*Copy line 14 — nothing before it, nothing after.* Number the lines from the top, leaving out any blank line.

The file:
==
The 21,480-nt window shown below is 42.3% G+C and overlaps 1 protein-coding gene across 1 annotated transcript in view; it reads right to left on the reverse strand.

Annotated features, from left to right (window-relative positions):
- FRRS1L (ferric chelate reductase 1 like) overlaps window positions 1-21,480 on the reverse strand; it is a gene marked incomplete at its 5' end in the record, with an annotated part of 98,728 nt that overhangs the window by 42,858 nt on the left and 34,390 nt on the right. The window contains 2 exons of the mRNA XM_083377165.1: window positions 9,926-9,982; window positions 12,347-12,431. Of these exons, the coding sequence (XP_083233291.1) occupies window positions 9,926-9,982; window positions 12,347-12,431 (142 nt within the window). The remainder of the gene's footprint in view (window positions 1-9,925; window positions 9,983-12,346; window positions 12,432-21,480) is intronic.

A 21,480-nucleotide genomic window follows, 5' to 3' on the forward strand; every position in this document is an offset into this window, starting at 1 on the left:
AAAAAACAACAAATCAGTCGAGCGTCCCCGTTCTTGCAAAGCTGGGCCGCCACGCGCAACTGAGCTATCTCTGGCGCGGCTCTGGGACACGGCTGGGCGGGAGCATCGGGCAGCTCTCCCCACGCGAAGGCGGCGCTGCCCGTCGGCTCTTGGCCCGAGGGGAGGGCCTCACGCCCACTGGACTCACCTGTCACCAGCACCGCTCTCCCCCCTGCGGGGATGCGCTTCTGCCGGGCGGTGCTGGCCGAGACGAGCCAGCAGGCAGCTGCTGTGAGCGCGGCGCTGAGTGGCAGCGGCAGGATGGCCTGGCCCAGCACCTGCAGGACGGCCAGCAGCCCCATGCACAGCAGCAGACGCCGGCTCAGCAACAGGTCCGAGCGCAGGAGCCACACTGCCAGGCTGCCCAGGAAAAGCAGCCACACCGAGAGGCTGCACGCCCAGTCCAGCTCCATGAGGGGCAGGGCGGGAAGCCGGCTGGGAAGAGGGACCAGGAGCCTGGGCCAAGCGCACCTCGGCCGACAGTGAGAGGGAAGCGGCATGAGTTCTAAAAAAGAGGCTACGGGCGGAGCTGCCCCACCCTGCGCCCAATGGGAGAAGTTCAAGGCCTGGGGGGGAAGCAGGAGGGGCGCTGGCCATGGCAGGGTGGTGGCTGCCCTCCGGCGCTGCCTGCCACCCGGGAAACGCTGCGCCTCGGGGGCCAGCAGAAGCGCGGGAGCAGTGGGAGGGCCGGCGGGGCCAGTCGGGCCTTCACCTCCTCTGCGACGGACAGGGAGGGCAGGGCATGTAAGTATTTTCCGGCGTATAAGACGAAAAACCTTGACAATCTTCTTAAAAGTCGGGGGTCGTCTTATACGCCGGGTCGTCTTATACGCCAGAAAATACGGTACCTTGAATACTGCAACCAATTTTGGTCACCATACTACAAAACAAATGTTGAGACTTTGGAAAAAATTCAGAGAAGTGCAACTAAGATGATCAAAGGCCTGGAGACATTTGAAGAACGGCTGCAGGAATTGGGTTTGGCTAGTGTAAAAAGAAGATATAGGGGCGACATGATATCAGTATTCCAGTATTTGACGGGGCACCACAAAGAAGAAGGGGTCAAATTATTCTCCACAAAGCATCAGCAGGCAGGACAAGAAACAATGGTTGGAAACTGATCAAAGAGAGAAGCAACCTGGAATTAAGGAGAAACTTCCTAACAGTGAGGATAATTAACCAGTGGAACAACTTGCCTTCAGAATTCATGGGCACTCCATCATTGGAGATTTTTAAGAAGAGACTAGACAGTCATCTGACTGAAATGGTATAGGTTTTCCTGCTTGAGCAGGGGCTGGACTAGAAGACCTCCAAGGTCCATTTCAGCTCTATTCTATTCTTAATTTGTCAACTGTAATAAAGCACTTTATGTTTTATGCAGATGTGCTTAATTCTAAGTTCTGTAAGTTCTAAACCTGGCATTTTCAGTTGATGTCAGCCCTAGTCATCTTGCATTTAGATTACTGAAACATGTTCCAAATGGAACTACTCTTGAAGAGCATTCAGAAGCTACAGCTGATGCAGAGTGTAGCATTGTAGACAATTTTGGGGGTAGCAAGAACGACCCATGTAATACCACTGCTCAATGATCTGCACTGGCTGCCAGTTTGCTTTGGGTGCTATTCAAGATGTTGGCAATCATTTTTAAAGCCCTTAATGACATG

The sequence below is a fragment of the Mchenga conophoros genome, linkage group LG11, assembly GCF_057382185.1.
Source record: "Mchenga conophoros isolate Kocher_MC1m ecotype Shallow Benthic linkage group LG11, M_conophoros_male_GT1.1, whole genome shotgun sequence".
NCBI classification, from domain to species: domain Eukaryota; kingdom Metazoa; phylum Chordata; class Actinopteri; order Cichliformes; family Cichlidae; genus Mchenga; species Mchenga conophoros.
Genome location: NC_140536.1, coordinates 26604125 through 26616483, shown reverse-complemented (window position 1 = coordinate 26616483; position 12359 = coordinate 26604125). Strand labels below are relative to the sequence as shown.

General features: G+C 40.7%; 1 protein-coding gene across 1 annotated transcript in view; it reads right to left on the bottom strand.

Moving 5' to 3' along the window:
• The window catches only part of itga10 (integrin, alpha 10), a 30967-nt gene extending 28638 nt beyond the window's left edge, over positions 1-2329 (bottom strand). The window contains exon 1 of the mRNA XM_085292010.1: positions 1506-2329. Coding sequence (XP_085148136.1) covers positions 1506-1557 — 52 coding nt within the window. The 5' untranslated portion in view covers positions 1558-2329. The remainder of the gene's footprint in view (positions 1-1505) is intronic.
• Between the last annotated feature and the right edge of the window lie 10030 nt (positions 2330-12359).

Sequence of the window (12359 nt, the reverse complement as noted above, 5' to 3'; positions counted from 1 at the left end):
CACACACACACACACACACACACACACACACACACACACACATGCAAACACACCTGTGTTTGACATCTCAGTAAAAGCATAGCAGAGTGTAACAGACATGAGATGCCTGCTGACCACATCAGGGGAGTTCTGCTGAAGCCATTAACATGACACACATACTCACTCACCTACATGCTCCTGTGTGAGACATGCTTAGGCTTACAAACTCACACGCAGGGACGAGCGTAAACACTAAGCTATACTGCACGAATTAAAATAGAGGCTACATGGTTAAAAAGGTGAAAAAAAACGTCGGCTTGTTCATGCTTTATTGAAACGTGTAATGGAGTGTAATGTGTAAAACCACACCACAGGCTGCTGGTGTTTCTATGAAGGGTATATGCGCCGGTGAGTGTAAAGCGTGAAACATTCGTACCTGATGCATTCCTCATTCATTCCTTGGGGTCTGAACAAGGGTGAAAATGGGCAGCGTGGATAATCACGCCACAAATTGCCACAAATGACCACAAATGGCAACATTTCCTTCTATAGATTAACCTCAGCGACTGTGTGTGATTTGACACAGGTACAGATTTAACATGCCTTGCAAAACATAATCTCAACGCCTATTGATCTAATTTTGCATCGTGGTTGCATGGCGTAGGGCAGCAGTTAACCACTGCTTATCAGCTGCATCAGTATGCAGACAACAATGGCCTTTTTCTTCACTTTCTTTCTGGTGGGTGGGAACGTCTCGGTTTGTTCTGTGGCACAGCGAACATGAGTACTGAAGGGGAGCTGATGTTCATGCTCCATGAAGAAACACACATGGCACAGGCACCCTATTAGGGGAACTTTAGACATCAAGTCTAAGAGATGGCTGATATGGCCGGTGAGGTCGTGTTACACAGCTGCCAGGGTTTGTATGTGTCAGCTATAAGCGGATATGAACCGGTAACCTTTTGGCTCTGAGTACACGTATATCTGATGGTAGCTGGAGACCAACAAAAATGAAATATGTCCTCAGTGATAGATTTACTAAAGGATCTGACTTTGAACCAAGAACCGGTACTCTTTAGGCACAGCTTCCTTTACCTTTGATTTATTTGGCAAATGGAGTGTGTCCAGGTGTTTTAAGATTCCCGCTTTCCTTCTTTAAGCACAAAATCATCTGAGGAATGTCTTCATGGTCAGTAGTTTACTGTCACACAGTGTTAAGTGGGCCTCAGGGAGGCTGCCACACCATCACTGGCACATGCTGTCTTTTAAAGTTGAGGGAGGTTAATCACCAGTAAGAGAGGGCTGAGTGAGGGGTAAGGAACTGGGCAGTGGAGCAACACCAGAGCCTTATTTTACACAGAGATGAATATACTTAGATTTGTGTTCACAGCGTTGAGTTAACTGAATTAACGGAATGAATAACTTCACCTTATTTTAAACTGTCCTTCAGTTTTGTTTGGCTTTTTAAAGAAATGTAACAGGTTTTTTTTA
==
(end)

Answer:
Sequence of the window (12359 nt, the reverse complement as noted above, 5' to 3'; positions counted from 1 at the left end):